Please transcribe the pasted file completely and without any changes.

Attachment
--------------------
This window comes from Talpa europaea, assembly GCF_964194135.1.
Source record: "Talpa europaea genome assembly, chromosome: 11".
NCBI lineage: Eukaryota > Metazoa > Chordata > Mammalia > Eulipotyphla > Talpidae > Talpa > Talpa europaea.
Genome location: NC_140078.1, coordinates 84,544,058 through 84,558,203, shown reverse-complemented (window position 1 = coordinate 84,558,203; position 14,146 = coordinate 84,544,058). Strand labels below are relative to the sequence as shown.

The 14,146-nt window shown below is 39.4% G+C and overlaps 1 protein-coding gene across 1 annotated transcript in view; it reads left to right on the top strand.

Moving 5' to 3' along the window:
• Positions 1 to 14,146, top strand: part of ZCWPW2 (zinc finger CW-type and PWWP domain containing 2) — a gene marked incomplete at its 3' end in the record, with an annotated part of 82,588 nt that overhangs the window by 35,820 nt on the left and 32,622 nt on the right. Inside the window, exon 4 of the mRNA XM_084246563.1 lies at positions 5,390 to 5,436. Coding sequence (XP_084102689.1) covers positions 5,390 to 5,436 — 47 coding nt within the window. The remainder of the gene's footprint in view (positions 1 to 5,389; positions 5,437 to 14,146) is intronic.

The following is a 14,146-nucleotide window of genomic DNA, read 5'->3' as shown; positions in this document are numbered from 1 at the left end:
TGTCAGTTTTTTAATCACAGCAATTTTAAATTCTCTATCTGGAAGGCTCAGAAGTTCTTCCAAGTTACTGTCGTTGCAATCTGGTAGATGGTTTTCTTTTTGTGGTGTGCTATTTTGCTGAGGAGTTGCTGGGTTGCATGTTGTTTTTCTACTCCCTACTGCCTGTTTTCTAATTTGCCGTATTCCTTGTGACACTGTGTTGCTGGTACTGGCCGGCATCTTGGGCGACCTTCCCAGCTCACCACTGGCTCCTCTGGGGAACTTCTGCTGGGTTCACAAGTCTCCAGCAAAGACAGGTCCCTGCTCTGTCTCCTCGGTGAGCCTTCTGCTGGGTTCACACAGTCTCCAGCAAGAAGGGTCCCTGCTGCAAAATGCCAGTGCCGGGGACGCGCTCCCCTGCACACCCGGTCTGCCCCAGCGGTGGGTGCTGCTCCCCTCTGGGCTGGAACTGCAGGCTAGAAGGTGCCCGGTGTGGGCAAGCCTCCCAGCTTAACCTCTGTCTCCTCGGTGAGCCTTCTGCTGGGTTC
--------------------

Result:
This window comes from Talpa europaea, assembly GCF_964194135.1.
Source record: "Talpa europaea genome assembly, chromosome: 11".
NCBI lineage: Eukaryota > Metazoa > Chordata > Mammalia > Eulipotyphla > Talpidae > Talpa > Talpa europaea.
Genome location: NC_140078.1, coordinates 84,544,058 through 84,558,203, shown reverse-complemented (window position 1 = coordinate 84,558,203; position 14,146 = coordinate 84,544,058). Strand labels below are relative to the sequence as shown.

The 14,146-nt window shown below is 39.4% G+C and overlaps 1 protein-coding gene across 1 annotated transcript in view; it reads left to right on the top strand.

Moving 5' to 3' along the window:
• Positions 1 to 14,146, top strand: part of ZCWPW2 (zinc finger CW-type and PWWP domain containing 2) — a gene marked incomplete at its 3' end in the record, with an annotated part of 82,588 nt that overhangs the window by 35,820 nt on the left and 32,622 nt on the right. Inside the window, exon 4 of the mRNA XM_084246563.1 lies at positions 5,390 to 5,436. Coding sequence (XP_084102689.1) covers positions 5,390 to 5,436 — 47 coding nt within the window. The remainder of the gene's footprint in view (positions 1 to 5,389; positions 5,437 to 14,146) is intronic.

The following is a 14,146-nucleotide window of genomic DNA, read 5'->3' as shown; positions in this document are numbered from 1 at the left end:
TGTCAGTTTTTTAATCACAGCAATTTTAAATTCTCTATCTGGAAGGCTCAGAAGTTCTTCCAAGTTACTGTCGTTGCAATCTGGTAGATGGTTTTCTTTTTGTGGTGTGCTATTTTGCTGAGGAGTTGCTGGGTTGCATGTTGTTTTTCTACTCCCTACTGCCTGTTTTCTAATTTGCCGTATTCCTTGTGACACTGTGTTGCTGGTACTGGCCGGCATCTTGGGCGACCTTCCCAGCTCACCACTGGCTCCTCTGGGGAACTTCTGCTGGGTTCACAAGTCTCCAGCAAAGACAGGTCCCTGCTCTGTCTCCTCGGTGAGCCTTCTGCTGGGTTCACACAGTCTCCAGCAAGAAGGGTCCCTGCTGCAAAATGCCAGTGCCGGGGACGCGCTCCCCTGCACACCCGGTCTGCCCCAGCGGTGGGTGCTGCTCCCCTCTGGGCTGGAACTGCAGGCTAGAAGGTGCCCGGTGTGGGCAAGCCTCCCAGCTTAACCTCTGTCTCCTCGGTGAGCCTTCTGCTGGGTTC